Carpe diem let’s change the diabetes agenda my friends, one person at a time.


6 thoughts on “I am Diabetic Hear Me Roar: Tips on Advocacy on WDD2013

  1. I do think we need to remember that “prevention” also means preventing diabetes-related complications, for which people with all types of diabetes are at risk. When “my diabetes” becomes “our diabetes,” it’s easier to gain the knowledge and strength to do all that we can to take good care of ourselves—and each other.

    1. Hi Kelly,

      Thanks for commenting. I totally agree that sharing diabetes with others who understand, “our diabetes” is so important, my first blog post was about coming out of the wilderness and describes the sheer joy of connecting with others who have diabetes.

      It hadn’t occurred to me that the “prevent diabetes” messages included complication prevention. I guess that’s the issue with the sound bytes that I was railing against, the message is distilled into its simplest form for mass media campaigns and social media stuff like twitter. Must say I’m not keen on most of the mass media campaigns I’ve seen on preventing complications either-there was a horrible one in Australia a few years ago-pictures of amputations and eye surgery on buses and tv. It’s the same sound byte approach and encourages blame and shame re complications too.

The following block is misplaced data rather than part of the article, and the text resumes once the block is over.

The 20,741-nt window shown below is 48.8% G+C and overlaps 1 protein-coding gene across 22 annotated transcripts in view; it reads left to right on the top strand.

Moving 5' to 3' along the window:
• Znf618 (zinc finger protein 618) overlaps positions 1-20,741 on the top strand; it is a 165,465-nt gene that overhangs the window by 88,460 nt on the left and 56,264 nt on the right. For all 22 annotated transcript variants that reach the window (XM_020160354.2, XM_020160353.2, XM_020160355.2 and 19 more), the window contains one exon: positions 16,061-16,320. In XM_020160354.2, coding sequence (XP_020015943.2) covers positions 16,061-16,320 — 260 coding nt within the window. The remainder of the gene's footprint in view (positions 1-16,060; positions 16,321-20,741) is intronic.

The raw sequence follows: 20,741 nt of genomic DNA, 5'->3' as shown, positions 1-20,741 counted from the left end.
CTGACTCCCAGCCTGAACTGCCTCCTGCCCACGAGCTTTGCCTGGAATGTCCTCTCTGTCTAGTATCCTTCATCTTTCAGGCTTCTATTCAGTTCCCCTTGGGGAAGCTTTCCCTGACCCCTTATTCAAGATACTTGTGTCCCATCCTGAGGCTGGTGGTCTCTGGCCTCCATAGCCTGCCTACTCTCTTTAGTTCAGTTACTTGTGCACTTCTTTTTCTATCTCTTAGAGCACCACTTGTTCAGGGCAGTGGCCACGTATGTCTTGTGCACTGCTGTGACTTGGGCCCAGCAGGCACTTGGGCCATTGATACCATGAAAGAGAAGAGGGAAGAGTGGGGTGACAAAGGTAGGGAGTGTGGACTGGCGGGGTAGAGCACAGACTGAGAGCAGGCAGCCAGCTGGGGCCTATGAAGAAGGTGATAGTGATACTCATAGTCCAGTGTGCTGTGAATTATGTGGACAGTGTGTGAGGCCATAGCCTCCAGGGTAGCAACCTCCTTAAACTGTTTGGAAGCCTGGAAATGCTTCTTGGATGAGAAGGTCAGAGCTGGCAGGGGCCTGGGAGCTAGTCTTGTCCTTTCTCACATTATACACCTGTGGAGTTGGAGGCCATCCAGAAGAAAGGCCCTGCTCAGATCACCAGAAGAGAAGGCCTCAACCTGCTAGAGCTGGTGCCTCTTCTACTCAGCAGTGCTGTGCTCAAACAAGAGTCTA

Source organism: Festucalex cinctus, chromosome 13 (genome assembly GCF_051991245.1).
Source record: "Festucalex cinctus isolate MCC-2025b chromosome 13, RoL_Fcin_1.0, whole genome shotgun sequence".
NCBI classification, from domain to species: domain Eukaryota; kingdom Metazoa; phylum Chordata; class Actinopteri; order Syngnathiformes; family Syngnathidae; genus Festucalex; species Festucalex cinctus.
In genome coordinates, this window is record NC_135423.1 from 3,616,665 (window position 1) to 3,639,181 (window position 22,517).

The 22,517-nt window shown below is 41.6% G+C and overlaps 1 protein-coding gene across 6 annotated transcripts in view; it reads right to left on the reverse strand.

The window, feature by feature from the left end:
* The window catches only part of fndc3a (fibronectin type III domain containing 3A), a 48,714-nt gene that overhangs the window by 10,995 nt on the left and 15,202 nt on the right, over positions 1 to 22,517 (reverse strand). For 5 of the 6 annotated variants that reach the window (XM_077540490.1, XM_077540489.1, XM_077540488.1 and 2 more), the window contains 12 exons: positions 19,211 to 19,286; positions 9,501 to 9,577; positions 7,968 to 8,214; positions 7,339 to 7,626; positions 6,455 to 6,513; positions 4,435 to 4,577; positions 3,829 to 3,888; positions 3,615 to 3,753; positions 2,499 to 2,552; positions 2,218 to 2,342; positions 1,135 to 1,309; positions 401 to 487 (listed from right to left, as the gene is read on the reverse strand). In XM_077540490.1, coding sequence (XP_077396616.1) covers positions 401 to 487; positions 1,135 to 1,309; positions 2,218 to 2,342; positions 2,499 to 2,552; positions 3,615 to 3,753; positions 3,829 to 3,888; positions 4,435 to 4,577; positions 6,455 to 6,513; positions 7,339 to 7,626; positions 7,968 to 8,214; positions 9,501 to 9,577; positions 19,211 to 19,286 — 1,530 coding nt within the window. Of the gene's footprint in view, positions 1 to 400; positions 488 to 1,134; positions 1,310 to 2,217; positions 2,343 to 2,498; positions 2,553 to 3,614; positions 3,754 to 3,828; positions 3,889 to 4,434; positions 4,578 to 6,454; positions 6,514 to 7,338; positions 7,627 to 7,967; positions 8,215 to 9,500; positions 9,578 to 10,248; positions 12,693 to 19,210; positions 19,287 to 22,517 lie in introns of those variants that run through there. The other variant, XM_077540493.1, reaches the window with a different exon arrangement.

Enjoy what’s left of your WDD2013, it’s now tomorrow in Australia. Hope to see you at WDC2013 in Melbourne.

  2. Bravo Melinda!

    There are many reasons I applaud this post, but I think the one thing that I appreciated most was Kelly’s comment and your response to it.